A few years ago, I shared about how I created a closet out of a spare bedroom. Though I have ample space, this room was somehow always on the verge of becoming a disaster zone. Whenever I would seek to reclaim my messy closet, I would spend about every other Sunday afternoon “organizing.” What I was actually doing was finding clever ways to move piles of clothes, shoes, and accessories around, and creatively storing all of these things out of sight in a way that was passably neat. But the next eruption was always bubbling under the surface; I had too much stuff.
A couple of months into “quarantine” last year, an especially bright spot was when one of my favorite people to follow on Instagram, professional organizer/lifestyle editor/teacher Shira Gill, hosted a live virtual Closet Makeover Program over the span of a few weeks. Eager for a distraction, I decided to purchase the program, having never paid for any kind of professional organization or coaching before, because all of my past efforts always seemed to get the same results: eventual closet dissatisfaction and feeling like I had nothing to wear. I wanted to refine my overwhelming closet and get to the root of the excess, and knew the best way to do so was to enlist the help of an objective professional.
Before I edited even one piece of clothing from my closet, the lessons began by instructing me to clearly define my ideal closet and wardrobe, and to commit to the vision of what I wanted this space to reflect. By developing a personal set of guidelines for what would make the cut, I now possessed an unassailable ability to say ‘no’ to anything that didn’t support that ideal vision. Furthermore, the lessons expounded on this framework through the development of my personal style statement: my new filter for editing out or keeping anything I own, and anything that may come through the door in the future.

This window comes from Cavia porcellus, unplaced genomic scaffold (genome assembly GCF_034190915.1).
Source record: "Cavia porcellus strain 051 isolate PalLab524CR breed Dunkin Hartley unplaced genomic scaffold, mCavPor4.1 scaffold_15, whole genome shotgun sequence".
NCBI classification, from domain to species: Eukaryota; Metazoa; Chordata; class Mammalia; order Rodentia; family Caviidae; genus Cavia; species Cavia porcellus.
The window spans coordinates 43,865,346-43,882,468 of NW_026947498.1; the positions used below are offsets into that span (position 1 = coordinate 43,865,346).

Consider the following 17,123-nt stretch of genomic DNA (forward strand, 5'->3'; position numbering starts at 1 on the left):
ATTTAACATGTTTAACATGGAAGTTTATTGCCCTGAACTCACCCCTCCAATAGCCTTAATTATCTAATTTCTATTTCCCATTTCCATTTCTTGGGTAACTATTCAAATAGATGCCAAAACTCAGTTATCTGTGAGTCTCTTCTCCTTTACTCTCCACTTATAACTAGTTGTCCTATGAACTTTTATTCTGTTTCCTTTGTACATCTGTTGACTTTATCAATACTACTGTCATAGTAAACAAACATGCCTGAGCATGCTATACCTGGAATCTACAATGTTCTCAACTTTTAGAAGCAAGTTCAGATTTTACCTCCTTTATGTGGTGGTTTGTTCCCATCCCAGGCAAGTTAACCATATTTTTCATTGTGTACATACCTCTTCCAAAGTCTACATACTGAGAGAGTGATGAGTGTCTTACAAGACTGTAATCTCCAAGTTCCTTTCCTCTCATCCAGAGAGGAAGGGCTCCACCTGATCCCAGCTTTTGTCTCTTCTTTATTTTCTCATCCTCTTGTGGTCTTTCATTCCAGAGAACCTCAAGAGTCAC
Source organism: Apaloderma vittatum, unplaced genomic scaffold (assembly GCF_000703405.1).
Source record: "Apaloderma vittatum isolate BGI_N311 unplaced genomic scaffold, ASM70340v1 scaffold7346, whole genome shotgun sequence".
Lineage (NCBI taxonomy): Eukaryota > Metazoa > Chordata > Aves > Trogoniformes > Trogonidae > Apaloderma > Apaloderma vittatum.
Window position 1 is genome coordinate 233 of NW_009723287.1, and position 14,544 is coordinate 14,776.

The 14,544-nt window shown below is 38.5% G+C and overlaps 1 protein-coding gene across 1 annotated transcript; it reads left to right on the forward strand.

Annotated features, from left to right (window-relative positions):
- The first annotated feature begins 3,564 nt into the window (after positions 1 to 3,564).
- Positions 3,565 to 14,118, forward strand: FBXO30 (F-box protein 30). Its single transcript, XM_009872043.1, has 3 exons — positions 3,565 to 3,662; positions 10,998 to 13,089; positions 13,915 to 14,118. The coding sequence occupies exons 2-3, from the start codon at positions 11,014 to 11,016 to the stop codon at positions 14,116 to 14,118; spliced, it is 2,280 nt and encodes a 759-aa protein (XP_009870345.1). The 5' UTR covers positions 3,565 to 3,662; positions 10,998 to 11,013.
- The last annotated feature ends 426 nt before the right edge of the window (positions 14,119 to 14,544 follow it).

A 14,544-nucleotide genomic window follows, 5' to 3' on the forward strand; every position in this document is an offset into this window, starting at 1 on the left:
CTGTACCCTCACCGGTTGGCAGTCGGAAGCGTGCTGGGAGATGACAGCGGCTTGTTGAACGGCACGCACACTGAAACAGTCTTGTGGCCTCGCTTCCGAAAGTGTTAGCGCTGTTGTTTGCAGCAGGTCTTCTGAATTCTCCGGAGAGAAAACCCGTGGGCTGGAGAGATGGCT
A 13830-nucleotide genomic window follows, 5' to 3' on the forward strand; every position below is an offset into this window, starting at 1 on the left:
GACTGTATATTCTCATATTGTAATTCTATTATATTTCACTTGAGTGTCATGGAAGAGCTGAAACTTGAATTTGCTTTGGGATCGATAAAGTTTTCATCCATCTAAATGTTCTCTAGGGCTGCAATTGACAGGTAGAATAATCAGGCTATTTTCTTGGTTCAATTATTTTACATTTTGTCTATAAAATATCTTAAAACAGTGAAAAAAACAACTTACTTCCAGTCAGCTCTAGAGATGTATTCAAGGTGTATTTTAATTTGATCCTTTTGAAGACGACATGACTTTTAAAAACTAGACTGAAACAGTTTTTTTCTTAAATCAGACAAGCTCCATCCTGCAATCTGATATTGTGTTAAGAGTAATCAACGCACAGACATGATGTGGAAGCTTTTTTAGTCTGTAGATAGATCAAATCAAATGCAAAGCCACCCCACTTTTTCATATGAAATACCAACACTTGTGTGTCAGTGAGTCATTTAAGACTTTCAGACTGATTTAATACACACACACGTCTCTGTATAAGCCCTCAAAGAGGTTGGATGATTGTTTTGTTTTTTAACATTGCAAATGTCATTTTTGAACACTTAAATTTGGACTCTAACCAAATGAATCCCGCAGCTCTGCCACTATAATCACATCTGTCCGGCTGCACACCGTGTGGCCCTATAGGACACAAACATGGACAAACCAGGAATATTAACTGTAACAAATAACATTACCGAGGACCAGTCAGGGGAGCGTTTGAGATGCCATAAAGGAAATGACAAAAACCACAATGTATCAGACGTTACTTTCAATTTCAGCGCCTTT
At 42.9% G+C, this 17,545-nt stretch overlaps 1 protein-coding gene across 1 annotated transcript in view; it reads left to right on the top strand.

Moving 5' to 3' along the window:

As the lessons went on, I worked through my closet category by category. Shira teaches that maintaining your space is simple math and encourages you to practice the rule of “one in, one out.” Along these lines is also the idea that you need to respect the physical limits of your space. When you visualize the potential of your closet to be set up like a beautiful boutique, it is not crammed with things. Instead, there is open space you can luxuriate in. In any fine boutique, there is breathing room between the uniform hangers, and a small amount of high quality items on display. Anytime I hesitated about a particular item, I would return to the vision of a ‘boutique closet’ and err on the side of getting rid of it because I now realized I would rather have the space than a filler item I wasn’t that crazy about.
When your closet contains only the clothing you love to wear, it is easier and faster to mix and match pieces that always work. Today, everything is visible and therefore more likely to be used. I have channeled the excitement once reserved only for shopping into styling what I already have. I am now a very picky shopper as the bar is set very high for anything that I bring into my closet. It not only has to align with my style statement and wardrobe vision, it has to be good enough that I would want to retire something like it that already exists in my closet. What’s even more fun that shopping, as it turns out, is shopping your own beautiful things, which is free! Now that I have less stuff to manage, I take better care of what I have and am inspired to keep my little boutique in tip-top shape.
This class was nothing short of revolutionary for me. I found that once I mastered my closet, I was able to apply the lessons to every other room, cabinet and drawer throughout the rest of our house! The format of the class is six lessons including videos, plus live call replays which are packed with tips and demonstrations, and plenty of bonuses containing capsule wardrobe inspiration, a packing checklist, and product and resource guides for setting up your space. The program is available on-demand and you can do the lessons and watch the call replays at your own pace. You can see my (overstuffed) closet ‘before’ here. The photos that follow are of my closet right after I finished the Closet Makeover Program, and then a follow-up of my still-maintained closet a year later.
Editorial note: this post is in no way sponsored, rather, I am just a big fan of Shira and her programs!